FARMINGTON — The work toward rebuilding Farmington High School took a big step Thursday as the school board approved an architect to lead the project.

During the Farmington Municipal Schools board of education meeting, Greer Stafford/SJCF was awarded the contract for professional design services for the new Farmington High School.

The approved fee for the firm is 5.7 percent of the estimated $50 million construction cost for the project. The firm's final payment will be based on the actual cost of construction.

Greer Stafford was one of nine architecture firms that responded to requests for proposals.

Three firms were interviewed by a selection committee, and two firms were tied based on their scores given by committee members during the selection process.

Greer Stafford was selected with five votes over FBT Architects' two votes, said assistant superintendent of operations James Barfoot. FBT Architects is the design firm in charge of the new Tibbetts Middle School.

A member of the selection committee, Barfoot said one thing the committee liked about Greer Stafford is that the firm has an office in Farmington.

"They have staff here," Barfoot said. "If we have a problem up in the ceilings or another issue, they can be here in a few minutes."

Barfoot said the architecture firm has previously worked on Farmington High, having designed the current science building and other work in the past.

The projected plan for the new Farmington High is to demolish and rebuild buildings on campus in two different phases.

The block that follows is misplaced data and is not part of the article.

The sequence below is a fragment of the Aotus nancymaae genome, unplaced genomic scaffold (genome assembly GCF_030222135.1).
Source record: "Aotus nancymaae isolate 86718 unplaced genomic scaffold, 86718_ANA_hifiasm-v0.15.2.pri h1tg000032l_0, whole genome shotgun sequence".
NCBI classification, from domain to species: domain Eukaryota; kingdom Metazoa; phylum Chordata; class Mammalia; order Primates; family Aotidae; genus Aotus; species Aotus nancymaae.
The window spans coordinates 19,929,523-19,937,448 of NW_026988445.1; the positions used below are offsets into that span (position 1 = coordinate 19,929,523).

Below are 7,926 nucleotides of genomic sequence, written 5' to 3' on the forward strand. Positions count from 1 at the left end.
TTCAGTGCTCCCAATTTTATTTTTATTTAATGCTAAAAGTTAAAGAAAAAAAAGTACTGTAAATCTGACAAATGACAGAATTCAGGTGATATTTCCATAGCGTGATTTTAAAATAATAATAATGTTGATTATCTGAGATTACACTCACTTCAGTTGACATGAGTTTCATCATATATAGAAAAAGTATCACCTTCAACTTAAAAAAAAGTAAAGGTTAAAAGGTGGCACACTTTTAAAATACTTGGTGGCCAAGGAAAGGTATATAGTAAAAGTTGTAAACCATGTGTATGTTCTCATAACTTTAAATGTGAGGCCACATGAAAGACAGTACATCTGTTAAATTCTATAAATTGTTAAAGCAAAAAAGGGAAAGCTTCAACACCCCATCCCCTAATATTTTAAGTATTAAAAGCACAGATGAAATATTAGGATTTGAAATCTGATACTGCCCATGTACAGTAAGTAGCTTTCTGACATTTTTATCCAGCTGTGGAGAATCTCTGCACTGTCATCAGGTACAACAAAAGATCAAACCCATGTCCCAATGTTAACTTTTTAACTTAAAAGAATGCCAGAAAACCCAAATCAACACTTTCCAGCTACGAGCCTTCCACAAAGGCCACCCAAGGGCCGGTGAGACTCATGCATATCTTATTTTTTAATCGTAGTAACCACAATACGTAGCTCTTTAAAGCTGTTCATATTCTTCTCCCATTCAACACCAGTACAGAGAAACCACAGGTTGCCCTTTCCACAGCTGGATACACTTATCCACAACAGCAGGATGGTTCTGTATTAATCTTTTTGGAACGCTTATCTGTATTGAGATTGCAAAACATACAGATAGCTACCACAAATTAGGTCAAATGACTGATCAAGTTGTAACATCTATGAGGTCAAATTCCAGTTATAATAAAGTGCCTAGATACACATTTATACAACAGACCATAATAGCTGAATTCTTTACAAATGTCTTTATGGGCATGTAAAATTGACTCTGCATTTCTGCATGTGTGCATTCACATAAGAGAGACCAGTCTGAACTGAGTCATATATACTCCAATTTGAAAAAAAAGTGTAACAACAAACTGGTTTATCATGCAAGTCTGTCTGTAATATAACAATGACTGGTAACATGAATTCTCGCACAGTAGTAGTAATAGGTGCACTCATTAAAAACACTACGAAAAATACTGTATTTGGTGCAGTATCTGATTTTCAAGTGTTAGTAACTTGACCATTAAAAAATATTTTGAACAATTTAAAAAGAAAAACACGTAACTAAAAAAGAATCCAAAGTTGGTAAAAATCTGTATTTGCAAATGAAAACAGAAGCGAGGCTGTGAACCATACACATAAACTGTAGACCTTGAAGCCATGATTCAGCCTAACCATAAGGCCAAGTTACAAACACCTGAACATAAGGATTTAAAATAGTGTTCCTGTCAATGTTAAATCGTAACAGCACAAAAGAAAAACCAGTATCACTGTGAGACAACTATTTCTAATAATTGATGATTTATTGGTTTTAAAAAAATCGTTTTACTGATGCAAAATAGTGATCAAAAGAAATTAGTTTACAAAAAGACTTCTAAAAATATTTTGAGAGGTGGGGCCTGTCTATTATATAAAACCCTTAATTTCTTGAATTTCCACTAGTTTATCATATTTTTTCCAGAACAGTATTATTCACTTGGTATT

"It's going to be a hard project, it's tough to build on site," Barfoot said. "We don't know for sure what buildings will come down first."

Greer Stafford president Scott Stafford spoke during the meeting about the schedule for the upcoming work on the high school campus. Stafford brought up two options for the construction schedule to give board members an idea of what the two-phase schedule could look like.

The first option has a tighter schedule, resulting with construction ending in both phases before the start of school in August 2015 and August 2016. Under that option, construction would start in August 2014 and June 2015.

The second option would have both phases of construction ending in December 2015 and December 2016. For that option, construction could start in October 2014 and October 2015.

"Our biggest concern is if we don't get the first phase right, it's going to trickle throughout the project," Stafford said.

Both options include staff and teachers meeting for programming input on the proposed designs immediately.

 

Joshua Kellogg can be reached at jkellogg@daily-times.com; 505-564-4627. Follow him on Twitter @jkelloggdt.